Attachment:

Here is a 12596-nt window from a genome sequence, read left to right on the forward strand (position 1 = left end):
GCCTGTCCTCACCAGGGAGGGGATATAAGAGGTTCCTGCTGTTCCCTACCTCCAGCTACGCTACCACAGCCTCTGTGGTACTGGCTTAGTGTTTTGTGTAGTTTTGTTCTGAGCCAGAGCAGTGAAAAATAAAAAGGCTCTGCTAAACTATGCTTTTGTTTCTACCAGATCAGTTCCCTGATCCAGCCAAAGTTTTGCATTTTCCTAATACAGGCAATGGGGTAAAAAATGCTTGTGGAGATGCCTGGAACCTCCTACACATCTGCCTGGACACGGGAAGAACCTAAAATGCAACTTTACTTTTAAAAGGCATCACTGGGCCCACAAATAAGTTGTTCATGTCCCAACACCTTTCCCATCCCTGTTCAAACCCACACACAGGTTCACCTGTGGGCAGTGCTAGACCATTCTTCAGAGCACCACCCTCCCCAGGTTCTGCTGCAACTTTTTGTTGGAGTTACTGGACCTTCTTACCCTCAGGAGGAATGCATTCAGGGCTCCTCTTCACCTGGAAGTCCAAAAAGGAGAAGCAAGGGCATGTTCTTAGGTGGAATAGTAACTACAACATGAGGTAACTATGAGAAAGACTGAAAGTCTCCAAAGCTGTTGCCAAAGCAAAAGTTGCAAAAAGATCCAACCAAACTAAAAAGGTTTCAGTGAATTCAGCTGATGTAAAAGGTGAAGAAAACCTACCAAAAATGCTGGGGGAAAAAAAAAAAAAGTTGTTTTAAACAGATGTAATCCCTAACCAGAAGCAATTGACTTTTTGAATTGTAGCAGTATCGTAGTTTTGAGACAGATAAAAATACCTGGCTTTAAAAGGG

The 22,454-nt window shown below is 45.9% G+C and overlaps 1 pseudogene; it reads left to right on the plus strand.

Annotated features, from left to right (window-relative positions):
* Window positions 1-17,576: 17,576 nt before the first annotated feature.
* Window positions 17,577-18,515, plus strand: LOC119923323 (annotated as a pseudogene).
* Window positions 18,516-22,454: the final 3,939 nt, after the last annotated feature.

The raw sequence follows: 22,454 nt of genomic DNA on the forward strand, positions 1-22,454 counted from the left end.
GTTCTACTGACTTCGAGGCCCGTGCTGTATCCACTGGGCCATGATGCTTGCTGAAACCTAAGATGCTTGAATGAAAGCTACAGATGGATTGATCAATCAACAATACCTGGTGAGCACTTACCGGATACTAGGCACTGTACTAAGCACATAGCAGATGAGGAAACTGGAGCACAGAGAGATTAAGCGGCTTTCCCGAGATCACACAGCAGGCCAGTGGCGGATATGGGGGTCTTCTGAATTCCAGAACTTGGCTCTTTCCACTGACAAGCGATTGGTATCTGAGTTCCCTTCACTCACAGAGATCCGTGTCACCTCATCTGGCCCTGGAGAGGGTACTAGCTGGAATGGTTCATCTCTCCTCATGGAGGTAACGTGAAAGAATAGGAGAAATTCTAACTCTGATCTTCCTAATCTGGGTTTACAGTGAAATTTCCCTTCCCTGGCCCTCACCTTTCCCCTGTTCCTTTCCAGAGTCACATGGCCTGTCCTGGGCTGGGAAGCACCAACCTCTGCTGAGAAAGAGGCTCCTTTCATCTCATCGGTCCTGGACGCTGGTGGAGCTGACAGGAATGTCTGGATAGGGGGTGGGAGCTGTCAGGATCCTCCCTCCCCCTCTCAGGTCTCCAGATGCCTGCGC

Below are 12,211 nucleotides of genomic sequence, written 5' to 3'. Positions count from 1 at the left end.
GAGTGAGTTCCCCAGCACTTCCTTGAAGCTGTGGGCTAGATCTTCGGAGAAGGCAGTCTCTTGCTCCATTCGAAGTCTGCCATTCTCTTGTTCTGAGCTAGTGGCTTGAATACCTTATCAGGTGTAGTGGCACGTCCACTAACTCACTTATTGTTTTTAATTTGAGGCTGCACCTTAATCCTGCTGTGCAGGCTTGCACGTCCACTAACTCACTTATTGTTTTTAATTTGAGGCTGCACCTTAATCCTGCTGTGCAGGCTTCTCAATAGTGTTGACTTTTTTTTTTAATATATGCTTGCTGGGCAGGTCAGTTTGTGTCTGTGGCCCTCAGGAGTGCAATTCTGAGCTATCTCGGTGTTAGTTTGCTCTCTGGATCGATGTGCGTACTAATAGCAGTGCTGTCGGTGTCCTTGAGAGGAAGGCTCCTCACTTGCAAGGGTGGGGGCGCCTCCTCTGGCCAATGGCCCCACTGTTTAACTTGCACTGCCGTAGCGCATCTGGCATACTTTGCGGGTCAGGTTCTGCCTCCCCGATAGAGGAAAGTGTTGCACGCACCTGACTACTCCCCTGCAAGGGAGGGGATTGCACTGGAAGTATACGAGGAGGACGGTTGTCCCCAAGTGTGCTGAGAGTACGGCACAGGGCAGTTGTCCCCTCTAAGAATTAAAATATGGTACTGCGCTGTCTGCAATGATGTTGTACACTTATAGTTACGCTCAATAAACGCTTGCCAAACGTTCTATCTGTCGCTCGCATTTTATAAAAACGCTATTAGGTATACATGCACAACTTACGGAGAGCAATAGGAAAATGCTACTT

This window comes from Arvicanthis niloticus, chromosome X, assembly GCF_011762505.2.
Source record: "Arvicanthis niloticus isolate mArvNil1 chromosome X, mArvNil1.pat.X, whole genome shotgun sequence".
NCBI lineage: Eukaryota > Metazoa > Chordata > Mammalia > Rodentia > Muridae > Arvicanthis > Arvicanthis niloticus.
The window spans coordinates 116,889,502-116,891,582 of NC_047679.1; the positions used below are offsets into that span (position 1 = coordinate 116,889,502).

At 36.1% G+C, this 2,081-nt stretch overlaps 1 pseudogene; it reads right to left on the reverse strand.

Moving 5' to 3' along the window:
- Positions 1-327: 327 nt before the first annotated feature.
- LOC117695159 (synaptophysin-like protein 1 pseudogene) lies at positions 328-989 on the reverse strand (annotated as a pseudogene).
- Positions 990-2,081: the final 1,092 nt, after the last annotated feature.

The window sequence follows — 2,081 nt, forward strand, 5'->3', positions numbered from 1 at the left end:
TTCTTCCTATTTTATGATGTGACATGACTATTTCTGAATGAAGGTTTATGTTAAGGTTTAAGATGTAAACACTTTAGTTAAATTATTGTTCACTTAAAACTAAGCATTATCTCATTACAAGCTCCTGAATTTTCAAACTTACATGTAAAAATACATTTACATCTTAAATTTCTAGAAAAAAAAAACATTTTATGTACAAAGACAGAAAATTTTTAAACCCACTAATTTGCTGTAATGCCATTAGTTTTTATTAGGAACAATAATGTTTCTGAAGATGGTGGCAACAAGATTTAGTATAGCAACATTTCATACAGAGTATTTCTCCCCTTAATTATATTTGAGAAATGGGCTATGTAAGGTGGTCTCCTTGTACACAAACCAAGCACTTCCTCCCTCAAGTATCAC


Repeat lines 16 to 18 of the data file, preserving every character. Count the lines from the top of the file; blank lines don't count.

At 36.1% G+C, this 2,081-nt stretch overlaps 1 pseudogene; it reads right to left on the reverse strand.

Moving 5' to 3' along the window:
- Positions 1-327: 327 nt before the first annotated feature.